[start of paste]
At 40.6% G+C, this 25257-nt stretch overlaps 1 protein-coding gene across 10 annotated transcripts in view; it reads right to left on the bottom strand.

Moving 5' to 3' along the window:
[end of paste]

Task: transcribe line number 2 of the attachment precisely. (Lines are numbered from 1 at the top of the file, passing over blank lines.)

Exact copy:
Moving 5' to 3' along the window: